Ravaged by COVID-19, Andover Nursing Home Overwhelmed by Deaths
17 Bodies Found at New Jersey Nursing Home
A recent New York Times article stated it was an anonymous tip that brought police to the Andover Subacute and Rehabilitation Center I and II in Andover, N.J., on April 13: a body had reportedly been placed in a shed outside the home. By the time of the police’s arrival, this body had been relocated; however, inside the home’s diminutive morgue—meant to hold no more than four bodies in advance of their removal to a funeral home—police found the bodies of 17 residents.
Andover Subacute and Rehabilitation Center, a long-term care facility comprised of two buildings and among the largest nursing homes in New Jersey, recently suffered the death of 68 people, including the 17. Of these 68 deaths, which also included two nurses, 26 were definitively linked to the coronavirus, with the remainder from unknown causes.
New Jersey has been hard hit with the illness, which, as evidenced by the outbreak in a Seattle Area nursing home, can spread like wildfire among the extremely vulnerable patients within the walls of nursing homes. The Times reported that, as of April 15, over 6,800 residents of New Jersey nursing homes have been infected. A New Jersey Herald article claims that, once the virus found its way into the Andover facility, complaints of understaffing, a lack of PPE, and poor infection control as well as a breakdown in communications among administration, staff, and family members regarding who was infected with—or even who might have died from—COVID-19, prompted investigations into the home that eventually led to the discovery and removal of the 17 bodies, 13 of them to a refrigerated truck outside the nearby Newton Medical Center, and the remainder to a funeral home.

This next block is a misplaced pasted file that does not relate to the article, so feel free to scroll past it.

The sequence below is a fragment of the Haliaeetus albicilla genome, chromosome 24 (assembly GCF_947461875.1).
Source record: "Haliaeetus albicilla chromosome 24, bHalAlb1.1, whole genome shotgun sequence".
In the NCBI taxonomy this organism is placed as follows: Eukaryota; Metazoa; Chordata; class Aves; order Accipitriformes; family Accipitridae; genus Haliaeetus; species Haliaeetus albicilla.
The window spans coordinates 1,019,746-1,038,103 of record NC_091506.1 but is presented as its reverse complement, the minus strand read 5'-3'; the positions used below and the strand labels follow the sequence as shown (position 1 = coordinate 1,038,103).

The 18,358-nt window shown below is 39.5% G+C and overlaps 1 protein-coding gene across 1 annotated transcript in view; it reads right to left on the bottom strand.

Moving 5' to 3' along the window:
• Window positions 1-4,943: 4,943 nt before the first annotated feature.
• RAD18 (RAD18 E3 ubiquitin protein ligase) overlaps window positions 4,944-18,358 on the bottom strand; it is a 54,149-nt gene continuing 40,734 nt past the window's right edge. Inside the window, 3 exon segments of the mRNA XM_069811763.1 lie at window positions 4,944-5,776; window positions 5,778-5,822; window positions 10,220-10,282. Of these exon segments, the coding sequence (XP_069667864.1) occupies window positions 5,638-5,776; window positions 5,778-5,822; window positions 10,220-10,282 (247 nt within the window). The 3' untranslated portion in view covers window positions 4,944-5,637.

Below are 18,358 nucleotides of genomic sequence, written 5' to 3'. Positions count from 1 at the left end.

Of those residents remaining within the facility, 76 have tested positive for COVID-19. Considering the potential for rapid spread of the virus to others within the 700-bed nursing home, panicked family members are clamoring for answers and action. According to the Times, the state Department of Health sent two shipments of 4,600 masks (including 1,400 N95 masks) and 10,000 gloves to the facility, which claims it is isolating sick residents on separate floors or in separate wings. Meanwhile, 41 staff members have contracted COVID-19, including one of the home’s administrators.
The Times claims that issues with staffing, patient care, and inspections within this nursing home existed even prior to the coronavirus pandemic, resulting in a “much below average” rating from Medicare.
Determining the Safety of Your Loved One’s Nursing Home
In these critical times, it’s crucial to ensure that your loved one’s Pennsylvania, Philadelphia, or New Jersey nursing home meets every criterion in matters of hygiene as well as all other qualifications for safety. If you’re concerned about the quality of a Philadelphia/PA or NJ facility or you suspect neglect or abuse has occurred at the Pennsylvania, Philadelphia, or New Jersey nursing home where your loved one lives, please contact nursing home abuse attorney Brian P. Murphy to discover your legal rights and options.